A: The 45 ft height generally concurs with historic high density building heights in the Village. Similarly, in order to make the economics work for new multi-family construction, the number of units on a site needs to be concentrated to generate the required revenue to pay for land and underground parking. Additionally, Tudor style architecture requires the 45 ft height for steep-pitched roofs. Finally, first floor elevations are established above finished grade to accommodate underground parking requirements.
A: The Mariemont Inn is 45 ft tall (add for chimneys). Additional building heights in the Village include: the 1924 MacKenzie apartment building at Beech and Murray (42 ft plus chimneys), Executive Building (55 ft), Mariemont Strand (41 ft), Dale Park junior high (55 ft), and the Parish Center (51 ft, not including tower).
Q12: How will traffic be managed?
A: The ARB reviews the location and access to parking garages and lots to insure that multi-family projects do not disrupt neighborhood streets. The review process can reject a development if project is deemed to create a negative impact in the neighborhood.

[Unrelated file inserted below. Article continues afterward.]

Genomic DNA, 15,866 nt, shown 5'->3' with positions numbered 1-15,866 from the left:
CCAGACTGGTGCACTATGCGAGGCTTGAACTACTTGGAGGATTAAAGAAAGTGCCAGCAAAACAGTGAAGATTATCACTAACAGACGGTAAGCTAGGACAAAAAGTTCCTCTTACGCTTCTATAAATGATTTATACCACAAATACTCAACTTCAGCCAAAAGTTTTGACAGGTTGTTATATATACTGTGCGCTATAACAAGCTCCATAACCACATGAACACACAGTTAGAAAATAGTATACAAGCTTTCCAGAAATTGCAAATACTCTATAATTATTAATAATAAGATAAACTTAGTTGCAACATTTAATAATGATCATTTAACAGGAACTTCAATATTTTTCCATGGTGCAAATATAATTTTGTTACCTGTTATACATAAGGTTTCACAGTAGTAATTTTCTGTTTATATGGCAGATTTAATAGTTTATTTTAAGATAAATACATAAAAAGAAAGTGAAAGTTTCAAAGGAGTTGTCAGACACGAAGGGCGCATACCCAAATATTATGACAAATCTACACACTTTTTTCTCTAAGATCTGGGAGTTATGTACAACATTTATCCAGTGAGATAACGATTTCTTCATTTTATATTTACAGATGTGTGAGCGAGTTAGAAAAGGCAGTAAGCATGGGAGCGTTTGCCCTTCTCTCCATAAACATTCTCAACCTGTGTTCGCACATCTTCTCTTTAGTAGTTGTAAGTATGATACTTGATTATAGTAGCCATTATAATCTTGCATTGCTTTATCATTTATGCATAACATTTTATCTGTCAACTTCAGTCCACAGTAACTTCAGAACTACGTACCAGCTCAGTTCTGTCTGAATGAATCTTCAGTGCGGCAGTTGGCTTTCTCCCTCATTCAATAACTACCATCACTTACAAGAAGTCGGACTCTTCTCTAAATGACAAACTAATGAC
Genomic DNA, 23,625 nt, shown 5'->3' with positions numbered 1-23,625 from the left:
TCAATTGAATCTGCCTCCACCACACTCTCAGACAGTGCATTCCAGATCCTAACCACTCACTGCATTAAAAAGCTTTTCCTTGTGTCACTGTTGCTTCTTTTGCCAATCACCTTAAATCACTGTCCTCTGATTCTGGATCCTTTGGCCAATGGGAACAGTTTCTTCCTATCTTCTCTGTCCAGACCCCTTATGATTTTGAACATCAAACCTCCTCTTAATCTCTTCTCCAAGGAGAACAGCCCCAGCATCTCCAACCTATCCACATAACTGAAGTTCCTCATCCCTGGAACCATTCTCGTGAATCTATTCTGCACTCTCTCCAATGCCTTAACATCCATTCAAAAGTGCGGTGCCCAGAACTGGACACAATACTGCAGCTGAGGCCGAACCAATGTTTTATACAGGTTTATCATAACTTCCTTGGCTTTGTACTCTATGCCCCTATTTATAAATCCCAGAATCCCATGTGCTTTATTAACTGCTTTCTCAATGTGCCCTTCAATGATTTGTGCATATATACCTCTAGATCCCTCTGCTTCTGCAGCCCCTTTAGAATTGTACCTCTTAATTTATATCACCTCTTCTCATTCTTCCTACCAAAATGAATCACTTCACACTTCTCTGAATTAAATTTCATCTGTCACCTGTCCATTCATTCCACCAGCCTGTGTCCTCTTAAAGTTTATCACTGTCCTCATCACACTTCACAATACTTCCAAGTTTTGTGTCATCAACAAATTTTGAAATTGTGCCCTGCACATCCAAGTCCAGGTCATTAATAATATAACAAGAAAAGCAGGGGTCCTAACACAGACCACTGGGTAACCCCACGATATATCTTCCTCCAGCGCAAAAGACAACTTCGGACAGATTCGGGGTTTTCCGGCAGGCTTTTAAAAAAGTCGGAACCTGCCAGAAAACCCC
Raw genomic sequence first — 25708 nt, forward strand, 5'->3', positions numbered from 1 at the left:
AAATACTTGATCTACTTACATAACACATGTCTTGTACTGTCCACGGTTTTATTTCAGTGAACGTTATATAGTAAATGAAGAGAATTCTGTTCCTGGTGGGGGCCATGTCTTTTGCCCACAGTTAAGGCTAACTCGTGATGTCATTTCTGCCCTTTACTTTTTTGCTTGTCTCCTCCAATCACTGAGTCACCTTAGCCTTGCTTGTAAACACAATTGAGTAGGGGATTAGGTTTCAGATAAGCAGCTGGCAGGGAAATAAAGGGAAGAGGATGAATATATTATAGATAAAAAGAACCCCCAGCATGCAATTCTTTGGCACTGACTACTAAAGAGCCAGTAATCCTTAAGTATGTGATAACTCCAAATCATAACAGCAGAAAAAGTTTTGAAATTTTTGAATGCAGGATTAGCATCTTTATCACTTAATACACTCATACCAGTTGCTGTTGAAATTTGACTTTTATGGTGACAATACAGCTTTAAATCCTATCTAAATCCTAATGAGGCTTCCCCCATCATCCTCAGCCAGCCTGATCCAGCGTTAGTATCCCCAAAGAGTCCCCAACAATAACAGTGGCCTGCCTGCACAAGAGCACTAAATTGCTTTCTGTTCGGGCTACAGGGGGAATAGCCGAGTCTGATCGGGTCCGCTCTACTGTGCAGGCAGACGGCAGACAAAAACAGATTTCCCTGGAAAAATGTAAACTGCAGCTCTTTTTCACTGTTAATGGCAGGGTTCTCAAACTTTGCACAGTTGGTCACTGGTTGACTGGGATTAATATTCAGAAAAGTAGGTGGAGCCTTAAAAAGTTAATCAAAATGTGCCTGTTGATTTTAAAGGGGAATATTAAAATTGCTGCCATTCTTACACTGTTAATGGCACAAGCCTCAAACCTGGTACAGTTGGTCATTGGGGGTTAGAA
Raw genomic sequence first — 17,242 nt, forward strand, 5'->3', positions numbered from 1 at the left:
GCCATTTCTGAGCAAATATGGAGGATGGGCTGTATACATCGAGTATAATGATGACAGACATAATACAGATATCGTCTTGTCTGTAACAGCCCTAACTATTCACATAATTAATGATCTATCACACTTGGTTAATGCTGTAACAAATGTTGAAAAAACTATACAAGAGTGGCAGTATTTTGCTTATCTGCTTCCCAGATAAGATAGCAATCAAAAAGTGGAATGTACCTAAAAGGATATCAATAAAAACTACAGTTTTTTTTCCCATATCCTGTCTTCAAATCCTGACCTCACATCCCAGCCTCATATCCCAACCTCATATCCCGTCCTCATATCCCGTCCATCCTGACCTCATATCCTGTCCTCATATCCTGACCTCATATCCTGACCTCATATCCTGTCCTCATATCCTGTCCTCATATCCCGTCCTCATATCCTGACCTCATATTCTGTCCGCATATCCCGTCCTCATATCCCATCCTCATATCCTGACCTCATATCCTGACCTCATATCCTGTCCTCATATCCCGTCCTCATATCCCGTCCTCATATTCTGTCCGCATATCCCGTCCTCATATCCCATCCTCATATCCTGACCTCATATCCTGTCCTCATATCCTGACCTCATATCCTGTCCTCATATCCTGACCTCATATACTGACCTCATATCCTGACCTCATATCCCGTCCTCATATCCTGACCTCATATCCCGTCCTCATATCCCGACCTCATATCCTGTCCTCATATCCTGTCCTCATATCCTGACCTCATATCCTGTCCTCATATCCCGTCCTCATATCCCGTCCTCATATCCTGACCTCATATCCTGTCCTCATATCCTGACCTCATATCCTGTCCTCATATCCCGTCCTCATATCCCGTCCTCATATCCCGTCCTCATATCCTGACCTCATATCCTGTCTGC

A: Residence D requires one space per bedroom for residents and .25 spaces for visitors, with 60% of the spaces located underground to prevent a negative impact on the aesthetics of a neighborhood. Surface parking impact will be further minimized with Residence D due to added landscape buffers.
Q14: Does Residence D affect the historic district in the Village northwest quadrant?
Q15: Will tax abatements be used for new developments?
A. Subject to Village council approval, any property owner within the Community Reinvestment Area may receive a 15 year 50% property tax abatement if the project exceeds $50k. In the case of new multi-family developments, granting a tax abatement is beneficial for the Village as it a) influences new home buyers to relocate within the community and b) enables Village infrastructure improvements by the developer (for example, an enlarged storm drainage and retention system was built to serve the immediate neighborhood as part of the Jordan Park project).
Q16: What are the benefits of Residence D?